Let’s declare some variables within those curly braces.

Note: every line of Solidity code which does not end with a parenthesis, brace, or bracket must end with a semicolon (;)

First, we need a way to save all raffle participants. A list is ideal for something like that.

address[] players;

This means “a list of addresses named players”. address is a type of data in Solidity and can hold a literal address of the Ethereum blockchain, whether it’s an individual user’s address, or an address on which a smart contract lives. Brackets ([]) added after a data type look and act like a box. In other words, type[] means “a box into which I can put one or more values of type type“.

Note: some other types in Solidity are uint, string, bool, address, etc.

We also need a way to save the unique players – we don’t want a player to be able to participate in the game multiple times from the same address. Let’s declare a new variable for that.

mapping (address => bool) uniquePlayers;

Mapping is another data type in Solidity. You can imagine a mapping as a two-column table with one being keys and the other values, like so:

keyvalue
x1
y200
z234121

x is 1, y is 200, z is 234121. How can this possibly help us determine uniqueness of players?

mapping (address => bool) uniquePlayers means “The key of uniqueMapping is an address, and its value is a boolean”. A boolean is a special type of data which can only be true or false. Reading from a mapping is done like so: uniquePlayers[address], so name of the mapping, brackets, and the key the value of which we need. So we’ll be able to save addresses into this mapping with the value true, indicating they’ve already participated. The mapping will look like this:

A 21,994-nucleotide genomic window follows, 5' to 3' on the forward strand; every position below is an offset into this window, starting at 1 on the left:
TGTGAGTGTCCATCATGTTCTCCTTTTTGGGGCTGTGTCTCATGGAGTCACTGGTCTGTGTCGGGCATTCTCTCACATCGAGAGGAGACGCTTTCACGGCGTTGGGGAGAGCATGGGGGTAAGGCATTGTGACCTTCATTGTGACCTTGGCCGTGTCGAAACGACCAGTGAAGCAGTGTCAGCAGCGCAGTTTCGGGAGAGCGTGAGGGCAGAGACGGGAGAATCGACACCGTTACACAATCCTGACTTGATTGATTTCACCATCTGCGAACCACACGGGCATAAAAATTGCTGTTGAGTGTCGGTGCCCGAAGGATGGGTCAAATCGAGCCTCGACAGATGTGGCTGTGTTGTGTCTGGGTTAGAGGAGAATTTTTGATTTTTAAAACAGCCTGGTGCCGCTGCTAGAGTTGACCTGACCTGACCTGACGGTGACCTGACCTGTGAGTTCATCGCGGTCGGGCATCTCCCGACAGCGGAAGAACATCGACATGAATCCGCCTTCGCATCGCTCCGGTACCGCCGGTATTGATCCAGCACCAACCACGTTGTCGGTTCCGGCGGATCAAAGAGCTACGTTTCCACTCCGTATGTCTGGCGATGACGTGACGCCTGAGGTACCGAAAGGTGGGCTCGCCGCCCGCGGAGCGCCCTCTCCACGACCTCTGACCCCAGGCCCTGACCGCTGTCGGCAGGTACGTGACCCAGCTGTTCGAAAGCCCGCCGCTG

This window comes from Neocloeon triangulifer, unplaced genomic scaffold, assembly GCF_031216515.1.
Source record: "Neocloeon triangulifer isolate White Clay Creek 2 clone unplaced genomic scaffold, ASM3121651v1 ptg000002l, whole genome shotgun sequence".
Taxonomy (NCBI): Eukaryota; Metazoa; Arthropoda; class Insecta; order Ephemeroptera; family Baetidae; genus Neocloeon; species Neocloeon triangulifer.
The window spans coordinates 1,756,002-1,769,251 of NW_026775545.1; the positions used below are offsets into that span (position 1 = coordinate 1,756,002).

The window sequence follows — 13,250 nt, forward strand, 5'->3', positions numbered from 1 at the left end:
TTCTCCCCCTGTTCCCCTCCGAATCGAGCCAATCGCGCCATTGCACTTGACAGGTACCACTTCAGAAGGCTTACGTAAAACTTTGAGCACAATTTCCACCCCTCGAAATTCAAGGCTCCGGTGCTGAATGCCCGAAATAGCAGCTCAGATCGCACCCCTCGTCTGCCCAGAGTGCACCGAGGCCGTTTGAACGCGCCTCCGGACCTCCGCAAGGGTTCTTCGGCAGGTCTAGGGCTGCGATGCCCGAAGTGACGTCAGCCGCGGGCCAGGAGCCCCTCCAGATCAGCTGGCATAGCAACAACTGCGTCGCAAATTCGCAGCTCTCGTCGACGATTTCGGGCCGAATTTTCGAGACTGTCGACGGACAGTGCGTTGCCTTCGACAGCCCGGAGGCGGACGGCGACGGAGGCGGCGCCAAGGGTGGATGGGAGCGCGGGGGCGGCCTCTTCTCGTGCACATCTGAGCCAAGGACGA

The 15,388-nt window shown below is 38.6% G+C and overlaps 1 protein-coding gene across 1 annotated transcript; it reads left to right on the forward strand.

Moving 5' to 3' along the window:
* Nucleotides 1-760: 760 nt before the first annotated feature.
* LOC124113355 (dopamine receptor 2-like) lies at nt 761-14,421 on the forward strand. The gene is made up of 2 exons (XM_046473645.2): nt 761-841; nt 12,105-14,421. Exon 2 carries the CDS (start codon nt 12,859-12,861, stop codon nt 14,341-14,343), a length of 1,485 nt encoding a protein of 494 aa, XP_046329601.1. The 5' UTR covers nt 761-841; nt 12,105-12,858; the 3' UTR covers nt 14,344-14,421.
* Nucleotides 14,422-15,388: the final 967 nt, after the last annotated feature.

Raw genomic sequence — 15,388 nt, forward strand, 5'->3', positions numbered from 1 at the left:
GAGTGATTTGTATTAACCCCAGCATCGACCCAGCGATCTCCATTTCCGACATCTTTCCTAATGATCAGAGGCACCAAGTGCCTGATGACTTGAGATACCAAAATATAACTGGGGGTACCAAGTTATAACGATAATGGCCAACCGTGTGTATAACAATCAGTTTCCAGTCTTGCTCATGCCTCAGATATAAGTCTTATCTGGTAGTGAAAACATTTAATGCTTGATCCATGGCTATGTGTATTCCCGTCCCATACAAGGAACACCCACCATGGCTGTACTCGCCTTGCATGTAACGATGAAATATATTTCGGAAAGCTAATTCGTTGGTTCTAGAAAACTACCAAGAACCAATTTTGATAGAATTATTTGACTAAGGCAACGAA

keyvalue
0xbE2B28F870336B4eAA0aCc73cE02757fcC428dC9true
0x4da2e85d64bece663ccab06e89b970b6b077f22ftrue

How we’ll use this mapping will be revealed in the next section.

We also need a variable which will save the winners when it’s time to make the draw, and we need a variable into which we’ll save the address to which the funds are going to get sent when the raffle is finished. In this case, that’s going to be the Mining For Charity address because we’re giving all the profits away.

Now our code looks like this:

pragma solidity ^0.4.20;

contract Blocksplit {
    
    address[] players;
    mapping (address => bool) uniquePlayers;
    address[] winners;
    
    address charity = 0xc39eA9DB33F510407D2C77b06157c3Ae57247c2A;
    
}